Hurricane Sally uprooted trees, flooded streets, and cut off power to hundreds of thousands of homes and businesses when the storm brought “historic and catastrophic” flooding to the Alabama-Florida coast, the National Hurricane Center said.
Sally, who made landfall early Wednesday at Gulf Shores, Alabama as a Category 2 storm, was reduced to a tropical storm in the afternoon as maximum sustained winds slowed to 70 miles per hour, slightly below the threshold for a hurricane.
Some parts of the Gulf Coast have already been inundated with over 18 inches of rain in the past 24 hours, with more precipitation expected even if the storm is slow blowing, the NHC said.
The wind was howling fast enough to drop a tractor trailer on its side as it was being driven down an Alabama highway, according to video published by CBS News.
The coastal town of Pensacola, Florida, suffered up to five feet of flooding, and travel was cut short by damaged roads and bridges. More than 500,000 homes and businesses across the area were without power when the storm toppled stately oak trees and ripped electrical cables from poles.
The storm was moving at a slow pace of 5 mph toward the Alabama-Florida border, but it was predicted to get faster, the NHC said.
“The rain is what stands out about this one: it’s unreal,” said Cavin Hollyhand, 50, who left his home on a barrier island and took shelter in Mobile, Alabama, where he examined the damage on Wednesday.
Some remote areas can see up to three feet of rain before Sally finishes, the NHC said.
On landfall in Gulf Shores, Alabama, Sally’s winds clocked at 165 mph. Along the coast, piers were torn away by the storm surge and wind.
Alabama Governor Kay Ivey told residents not to go outside to check damage unless necessary, and to stay clear of power lines and fallen trees.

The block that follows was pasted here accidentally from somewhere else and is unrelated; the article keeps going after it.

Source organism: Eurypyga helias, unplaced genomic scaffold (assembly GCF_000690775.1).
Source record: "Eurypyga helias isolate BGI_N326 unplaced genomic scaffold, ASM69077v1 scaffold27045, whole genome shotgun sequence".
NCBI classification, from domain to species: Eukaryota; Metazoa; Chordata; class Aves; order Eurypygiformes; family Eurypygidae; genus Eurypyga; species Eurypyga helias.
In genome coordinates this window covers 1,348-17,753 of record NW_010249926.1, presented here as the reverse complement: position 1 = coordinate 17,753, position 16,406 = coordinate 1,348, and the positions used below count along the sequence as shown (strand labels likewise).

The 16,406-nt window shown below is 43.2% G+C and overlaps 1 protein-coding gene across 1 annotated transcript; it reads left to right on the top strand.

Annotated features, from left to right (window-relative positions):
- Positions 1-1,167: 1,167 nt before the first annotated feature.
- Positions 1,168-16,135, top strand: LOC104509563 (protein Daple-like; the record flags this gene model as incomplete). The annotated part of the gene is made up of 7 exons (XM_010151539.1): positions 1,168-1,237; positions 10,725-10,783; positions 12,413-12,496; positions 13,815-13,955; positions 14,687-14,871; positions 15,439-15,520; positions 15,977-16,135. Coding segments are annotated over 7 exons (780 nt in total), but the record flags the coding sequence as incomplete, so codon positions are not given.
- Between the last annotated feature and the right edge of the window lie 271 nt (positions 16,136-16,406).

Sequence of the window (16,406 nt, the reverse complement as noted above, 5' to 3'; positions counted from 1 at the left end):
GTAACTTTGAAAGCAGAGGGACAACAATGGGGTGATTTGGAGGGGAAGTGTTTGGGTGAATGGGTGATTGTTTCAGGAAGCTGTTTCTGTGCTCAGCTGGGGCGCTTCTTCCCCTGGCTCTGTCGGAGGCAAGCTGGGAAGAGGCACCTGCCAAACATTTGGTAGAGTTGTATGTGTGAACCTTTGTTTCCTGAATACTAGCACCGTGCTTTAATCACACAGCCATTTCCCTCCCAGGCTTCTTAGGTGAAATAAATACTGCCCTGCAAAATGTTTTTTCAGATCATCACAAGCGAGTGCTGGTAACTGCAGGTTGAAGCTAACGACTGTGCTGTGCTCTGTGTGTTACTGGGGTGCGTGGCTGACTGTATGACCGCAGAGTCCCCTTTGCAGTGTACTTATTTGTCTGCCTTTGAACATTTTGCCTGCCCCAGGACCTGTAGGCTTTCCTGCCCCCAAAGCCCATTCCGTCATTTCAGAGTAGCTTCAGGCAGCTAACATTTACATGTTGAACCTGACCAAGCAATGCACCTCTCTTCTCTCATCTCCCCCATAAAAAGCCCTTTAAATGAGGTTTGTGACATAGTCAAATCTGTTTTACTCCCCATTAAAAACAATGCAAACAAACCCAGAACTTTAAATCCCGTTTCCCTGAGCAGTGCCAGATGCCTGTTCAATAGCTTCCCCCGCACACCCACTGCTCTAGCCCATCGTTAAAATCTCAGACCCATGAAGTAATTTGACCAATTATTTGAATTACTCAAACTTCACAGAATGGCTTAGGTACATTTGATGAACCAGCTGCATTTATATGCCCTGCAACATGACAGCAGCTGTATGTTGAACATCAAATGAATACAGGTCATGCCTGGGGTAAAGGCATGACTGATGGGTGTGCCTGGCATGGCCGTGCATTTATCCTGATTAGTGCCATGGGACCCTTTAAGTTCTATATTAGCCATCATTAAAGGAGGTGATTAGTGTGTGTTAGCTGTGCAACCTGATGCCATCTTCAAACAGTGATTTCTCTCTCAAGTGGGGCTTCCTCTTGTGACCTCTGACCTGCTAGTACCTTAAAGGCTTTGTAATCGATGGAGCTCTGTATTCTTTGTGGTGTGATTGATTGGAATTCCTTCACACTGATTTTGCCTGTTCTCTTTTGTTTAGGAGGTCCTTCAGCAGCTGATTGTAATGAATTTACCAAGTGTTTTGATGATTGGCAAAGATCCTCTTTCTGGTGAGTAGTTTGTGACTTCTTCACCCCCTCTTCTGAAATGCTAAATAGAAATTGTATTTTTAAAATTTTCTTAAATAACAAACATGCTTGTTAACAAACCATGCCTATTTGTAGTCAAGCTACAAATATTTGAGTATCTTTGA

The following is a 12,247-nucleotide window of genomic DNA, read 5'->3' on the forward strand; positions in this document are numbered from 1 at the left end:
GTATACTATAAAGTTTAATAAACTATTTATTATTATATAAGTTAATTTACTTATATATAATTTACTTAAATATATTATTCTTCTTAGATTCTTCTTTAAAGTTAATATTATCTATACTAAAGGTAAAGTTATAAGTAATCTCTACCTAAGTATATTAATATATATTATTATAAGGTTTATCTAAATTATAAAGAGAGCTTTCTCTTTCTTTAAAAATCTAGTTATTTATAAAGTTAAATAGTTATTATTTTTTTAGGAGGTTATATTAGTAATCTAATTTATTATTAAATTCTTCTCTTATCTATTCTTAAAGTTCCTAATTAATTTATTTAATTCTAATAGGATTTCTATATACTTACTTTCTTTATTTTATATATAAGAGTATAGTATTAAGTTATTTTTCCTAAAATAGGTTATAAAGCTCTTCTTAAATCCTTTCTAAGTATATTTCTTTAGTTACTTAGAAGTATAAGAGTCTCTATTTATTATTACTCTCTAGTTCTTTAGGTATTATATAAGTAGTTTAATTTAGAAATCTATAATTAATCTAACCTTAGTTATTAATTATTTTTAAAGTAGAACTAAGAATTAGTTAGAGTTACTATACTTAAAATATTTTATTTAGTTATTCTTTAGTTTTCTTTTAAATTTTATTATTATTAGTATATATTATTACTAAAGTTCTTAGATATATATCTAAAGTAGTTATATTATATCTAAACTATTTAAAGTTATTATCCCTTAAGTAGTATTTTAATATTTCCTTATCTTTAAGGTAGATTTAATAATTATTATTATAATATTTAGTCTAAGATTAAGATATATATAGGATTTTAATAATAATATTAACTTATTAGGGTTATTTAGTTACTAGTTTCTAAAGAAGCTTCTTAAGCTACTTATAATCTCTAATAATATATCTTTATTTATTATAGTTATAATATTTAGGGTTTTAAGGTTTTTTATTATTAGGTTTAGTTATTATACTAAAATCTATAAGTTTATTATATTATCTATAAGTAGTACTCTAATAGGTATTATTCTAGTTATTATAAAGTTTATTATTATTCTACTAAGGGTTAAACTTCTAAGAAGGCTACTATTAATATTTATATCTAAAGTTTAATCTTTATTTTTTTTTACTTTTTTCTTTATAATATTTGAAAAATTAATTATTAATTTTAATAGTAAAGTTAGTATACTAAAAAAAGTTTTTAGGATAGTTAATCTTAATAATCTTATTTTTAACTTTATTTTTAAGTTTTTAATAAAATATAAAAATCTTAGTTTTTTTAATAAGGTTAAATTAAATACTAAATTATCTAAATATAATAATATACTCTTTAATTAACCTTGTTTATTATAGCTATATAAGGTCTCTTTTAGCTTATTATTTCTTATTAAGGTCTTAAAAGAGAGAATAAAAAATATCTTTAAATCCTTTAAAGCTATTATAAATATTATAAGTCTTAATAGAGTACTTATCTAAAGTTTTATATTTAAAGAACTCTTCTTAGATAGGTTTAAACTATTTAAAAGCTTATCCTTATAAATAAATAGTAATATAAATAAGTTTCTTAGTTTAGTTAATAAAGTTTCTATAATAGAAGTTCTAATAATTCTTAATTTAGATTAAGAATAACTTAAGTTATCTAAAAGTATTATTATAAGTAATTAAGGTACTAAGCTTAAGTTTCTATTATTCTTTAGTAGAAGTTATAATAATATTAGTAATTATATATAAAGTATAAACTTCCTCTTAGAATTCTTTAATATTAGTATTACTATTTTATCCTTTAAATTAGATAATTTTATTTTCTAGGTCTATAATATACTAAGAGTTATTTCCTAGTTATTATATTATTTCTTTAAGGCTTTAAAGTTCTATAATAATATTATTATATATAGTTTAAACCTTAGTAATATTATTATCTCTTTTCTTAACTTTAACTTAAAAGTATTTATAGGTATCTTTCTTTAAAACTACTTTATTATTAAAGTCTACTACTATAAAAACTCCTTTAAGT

“We’ve had high winds for a long time,” said Grant Saltz, 38, pausing to clear debris outside his mobile restaurant. “Instead of a few hours, we got it 12 hours.”
In Pensacola, gusts of wind were clocked at 125 mph, and images on social media showed major flooding. A witness also reported hailstorms in the city, and the NHC warned of possible tornadoes.
Pensacola city police told residents not to drive around looking for damage from high winds.
“We see a lot of ‘viewers’,” the department wrote on Twitter. ‘It slows down our progress. Please stay at home! “
Sally is the 18th storm in the Atlantic Ocean this year and the eighth tropical storm or hurricane force to hit the United States. There are three so-called storms in the Atlantic Ocean, none of which pose a threat to the United States.
“We only have one name left,” said Jim Foerster, chief meteorologist at DTN, a provider of energy, agricultural and weather data, referring to the procedure for naming storms. “That’s going to happen here soon, Wilfred, and then we’ll go to the Greek alphabet.”
According to researchers at the US National Oceanic and Atmospheric Administration, hurricanes have increased in intensity and destructiveness since the 1980s due to global warming. Climate change is also a factor in the increasing frequency of record-breaking wildfires ravaging the western United States, scientists say.
Sally’s damage is expected to be $ 2 billion to $ 3 billion ($ A2.7 billion to $ A4.1 billion), said Chuck Watson of Enki Research, which tracks tropical storms and models the cost of their damage. That estimate could increase if the heaviest rainfall occurs over land, Mr Watson said.
As the storm moved eastward and inland, ports on the western Gulf Coast were reopened for travel, and energy companies began to return crews to offshore oil platforms.
Sally closed more than a quarter of the US Gulf of Mexico’s offshore oil and gas production. Two coastal oil refineries shut down or slowed operations, adding to last month’s existing Hurricane Laura shutdown and pandemic-related demand losses.